We opted to remove the lesion with margins of 4 cm (Figure 3), and the entire mass (14 × 14 × 12 cm) containing subcutaneous tissue, trapezius muscle, and scapular periosteum was excised. No macroscopic evidence of residual lesion was seen.
Figure 3. Intraoperative wound.
The Duoscapular Flap was used for local reconstruction. This is produced by the combination of scapular and parascapular flaps to create a bilobed flap that provides adequate skin coverage for the lesion (Figure 4), in addition to the immediate closure of the donor area with minimal morbidity and no sequelae.
Figure 4. Marking the safety margins and the scapular flap associated with the parascapular flap.
The procedure begins with the identification of the "triangular space," the origin of scapular vessels. From this point, a horizontal line is drawn toward the spine, this being the medial limit and the axis of the scapular flap.
The lateral border of the scapula serves as a reference for marking a downward vertical line with up to 25-cm length, representing the descending branch of the circumflex artery of the scapula supplying the parascapular flap (Figure 5).
Figure 5. Marking the flap axes. Notice the triangular space.
Special attention should be given to the point of origin of the descending branch of the left circumflex artery of the scapula, which should be centered to serve as the axis for the descending portion of the flap.
The detachment begins by the wound, in the subfascial plane, releasing the flap completely until the wound closes without any degree of tension and with a perfect edge coaptation (Figure 6).
Figure 6. Detachment in the subfascial plane.
After the hemostatic revision, suture by planes was carried out with absorbable Vicryl 2.0 and 3.0, followed by Mononylon 3.0 for the cutaneous synthesis. Vacuum suction drains are positioned and then removed according to the drain (Figure 7).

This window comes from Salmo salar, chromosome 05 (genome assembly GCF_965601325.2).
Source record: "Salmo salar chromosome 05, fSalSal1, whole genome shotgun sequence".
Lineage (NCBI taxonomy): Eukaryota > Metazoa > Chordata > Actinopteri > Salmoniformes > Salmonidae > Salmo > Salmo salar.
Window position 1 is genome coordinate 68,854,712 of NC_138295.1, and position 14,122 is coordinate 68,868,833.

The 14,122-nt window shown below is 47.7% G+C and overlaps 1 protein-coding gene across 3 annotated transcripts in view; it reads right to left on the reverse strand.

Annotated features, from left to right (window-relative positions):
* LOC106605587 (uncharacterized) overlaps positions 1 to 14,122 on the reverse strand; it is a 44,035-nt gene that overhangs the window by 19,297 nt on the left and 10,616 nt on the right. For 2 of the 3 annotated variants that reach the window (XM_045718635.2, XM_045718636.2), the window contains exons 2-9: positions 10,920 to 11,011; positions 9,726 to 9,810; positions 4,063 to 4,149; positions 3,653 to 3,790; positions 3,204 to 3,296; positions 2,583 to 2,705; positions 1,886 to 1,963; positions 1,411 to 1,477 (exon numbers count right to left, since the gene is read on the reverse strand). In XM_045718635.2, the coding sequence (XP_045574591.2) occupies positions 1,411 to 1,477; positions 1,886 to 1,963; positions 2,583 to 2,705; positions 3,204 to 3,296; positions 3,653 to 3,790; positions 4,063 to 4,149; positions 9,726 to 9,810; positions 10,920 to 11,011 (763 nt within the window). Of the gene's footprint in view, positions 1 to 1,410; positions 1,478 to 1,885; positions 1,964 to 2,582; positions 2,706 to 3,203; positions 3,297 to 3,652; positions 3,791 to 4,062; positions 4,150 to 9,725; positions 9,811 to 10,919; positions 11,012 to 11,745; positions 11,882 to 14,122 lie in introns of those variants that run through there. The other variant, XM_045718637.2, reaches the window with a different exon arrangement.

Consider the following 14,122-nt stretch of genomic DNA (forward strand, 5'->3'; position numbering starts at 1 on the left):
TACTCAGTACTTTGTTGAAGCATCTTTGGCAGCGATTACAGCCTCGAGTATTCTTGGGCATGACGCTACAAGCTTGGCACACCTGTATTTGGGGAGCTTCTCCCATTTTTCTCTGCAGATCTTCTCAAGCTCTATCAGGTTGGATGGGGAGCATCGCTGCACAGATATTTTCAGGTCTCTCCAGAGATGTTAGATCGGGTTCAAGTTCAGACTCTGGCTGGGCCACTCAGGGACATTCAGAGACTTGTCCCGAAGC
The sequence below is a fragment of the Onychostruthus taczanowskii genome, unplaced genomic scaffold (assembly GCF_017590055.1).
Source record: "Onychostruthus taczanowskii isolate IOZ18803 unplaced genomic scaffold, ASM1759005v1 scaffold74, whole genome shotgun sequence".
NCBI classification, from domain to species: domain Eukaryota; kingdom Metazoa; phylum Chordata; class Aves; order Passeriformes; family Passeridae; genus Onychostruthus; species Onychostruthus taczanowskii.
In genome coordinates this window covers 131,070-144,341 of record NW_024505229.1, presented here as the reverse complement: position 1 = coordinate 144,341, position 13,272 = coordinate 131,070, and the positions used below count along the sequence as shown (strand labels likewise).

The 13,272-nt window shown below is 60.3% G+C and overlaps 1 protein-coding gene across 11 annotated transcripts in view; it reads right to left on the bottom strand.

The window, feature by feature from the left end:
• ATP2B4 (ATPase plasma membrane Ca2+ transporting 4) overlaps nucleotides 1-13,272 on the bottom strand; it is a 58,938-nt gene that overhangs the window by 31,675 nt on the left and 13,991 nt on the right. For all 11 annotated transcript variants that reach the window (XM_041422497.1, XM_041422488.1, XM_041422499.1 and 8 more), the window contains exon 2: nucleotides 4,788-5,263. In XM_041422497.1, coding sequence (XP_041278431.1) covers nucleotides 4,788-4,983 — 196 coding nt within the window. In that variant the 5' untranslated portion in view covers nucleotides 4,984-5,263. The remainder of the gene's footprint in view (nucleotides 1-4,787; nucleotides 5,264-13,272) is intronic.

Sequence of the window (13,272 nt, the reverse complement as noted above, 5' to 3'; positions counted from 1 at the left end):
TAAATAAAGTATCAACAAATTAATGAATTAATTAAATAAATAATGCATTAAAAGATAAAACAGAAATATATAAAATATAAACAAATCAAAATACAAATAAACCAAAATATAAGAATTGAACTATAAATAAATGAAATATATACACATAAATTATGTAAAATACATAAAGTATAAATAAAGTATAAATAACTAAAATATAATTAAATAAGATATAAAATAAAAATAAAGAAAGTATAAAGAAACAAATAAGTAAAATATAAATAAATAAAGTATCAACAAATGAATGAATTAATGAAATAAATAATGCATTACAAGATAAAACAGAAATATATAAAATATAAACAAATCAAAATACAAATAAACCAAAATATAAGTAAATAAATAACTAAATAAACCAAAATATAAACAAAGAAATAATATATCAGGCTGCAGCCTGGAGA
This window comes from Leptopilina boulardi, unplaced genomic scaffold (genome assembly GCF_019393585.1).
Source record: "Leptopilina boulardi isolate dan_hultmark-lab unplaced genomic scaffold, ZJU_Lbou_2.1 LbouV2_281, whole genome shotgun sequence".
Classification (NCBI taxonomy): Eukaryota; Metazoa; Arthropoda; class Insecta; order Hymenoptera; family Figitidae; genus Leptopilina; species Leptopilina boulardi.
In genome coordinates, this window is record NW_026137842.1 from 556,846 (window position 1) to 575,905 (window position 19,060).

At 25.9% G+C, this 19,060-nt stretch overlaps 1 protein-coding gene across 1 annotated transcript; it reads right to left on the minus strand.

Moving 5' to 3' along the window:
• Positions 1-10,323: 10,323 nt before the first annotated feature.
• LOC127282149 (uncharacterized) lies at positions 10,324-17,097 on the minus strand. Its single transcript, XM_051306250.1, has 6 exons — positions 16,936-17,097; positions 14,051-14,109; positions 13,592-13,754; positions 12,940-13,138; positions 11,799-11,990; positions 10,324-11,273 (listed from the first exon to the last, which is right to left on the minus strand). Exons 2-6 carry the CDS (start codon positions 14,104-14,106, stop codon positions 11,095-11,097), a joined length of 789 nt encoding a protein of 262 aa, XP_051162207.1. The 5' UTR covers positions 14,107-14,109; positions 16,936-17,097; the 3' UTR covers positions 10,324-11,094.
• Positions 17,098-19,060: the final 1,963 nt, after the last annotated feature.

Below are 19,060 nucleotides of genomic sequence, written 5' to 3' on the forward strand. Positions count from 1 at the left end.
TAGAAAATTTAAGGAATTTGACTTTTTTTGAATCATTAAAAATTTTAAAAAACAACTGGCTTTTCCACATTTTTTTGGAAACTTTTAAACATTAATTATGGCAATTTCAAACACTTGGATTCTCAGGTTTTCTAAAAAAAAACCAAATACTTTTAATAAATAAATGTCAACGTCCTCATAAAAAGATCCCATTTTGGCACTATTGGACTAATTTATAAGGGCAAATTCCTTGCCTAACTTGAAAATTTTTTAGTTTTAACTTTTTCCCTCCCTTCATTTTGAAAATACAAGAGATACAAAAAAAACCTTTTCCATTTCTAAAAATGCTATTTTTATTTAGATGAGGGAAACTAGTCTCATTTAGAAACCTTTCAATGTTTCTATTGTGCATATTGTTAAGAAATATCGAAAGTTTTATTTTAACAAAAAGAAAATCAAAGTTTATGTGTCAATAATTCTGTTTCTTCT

Figure 7. Final aspect of the flap.
The patient had a positive postoperative course. She did not present any complication and was discharged on the third day of hospitalization. The anatomopathological examination led to the diagnosis of protuberans cutaneous fibrosarcoma, with free surgical margins. The patient was transferred to the Department of Clinical Oncology, where she was submitted to adjuvant therapy through radiation therapy. At present, she is under clinical follow-up and does not present signs of recurrence (Figure 8).
Figure 8. Postoperative day 40.
Protuberans cutaneous fibrosarcoma is a rare malignant neoplasm derived from dermal dendrocytes; it is highly recurrent2. It preferentially develops on the trunk and proximal region of the limbs. Usually, it tends to be initially confused with a hypertrophic or keloid scar3.
The treatment is based on its excision, with wide surgical margins (3-5 cm), removing the deep fascia or the first entire structure found3. Surgical excision is performed with 2.5 cm free margins in 95% of cases2.
The scapular fasciocutaneous flap is B type, with the vascular pedicle based on the circumflex vessels of the scapula. It is located in the posterior portion of the trunk between the armpit and the posterior midline, centered on the infraspinatus region of the scapula4.
Its size is up to 20 × 7 cm and can be vertically or horizontally oriented. It presents a constant and reliable anatomy of the vascular pedicle, easy surgical dissection, and the possibility of primary closure of the donor area4.
Its pedicle originates in the so-called triangular space (Figure 9) between the subscapularis and teres minor muscles superiorly, the teres major inferiorly, and the triceps laterally4.
Figure 9. Scapular flap.
The cutaneous branches between the third and the fifth intercostal spaces are responsible for its innervation5.
The parascapular flap was described by Nassif et al. in 1982, who detected the continuous presence of a descending branch derived from the scapular circumflex artery6. This pedicle, responsible for flap irrigation, presents a vertical path, originating near the lateral margin of the scapula7.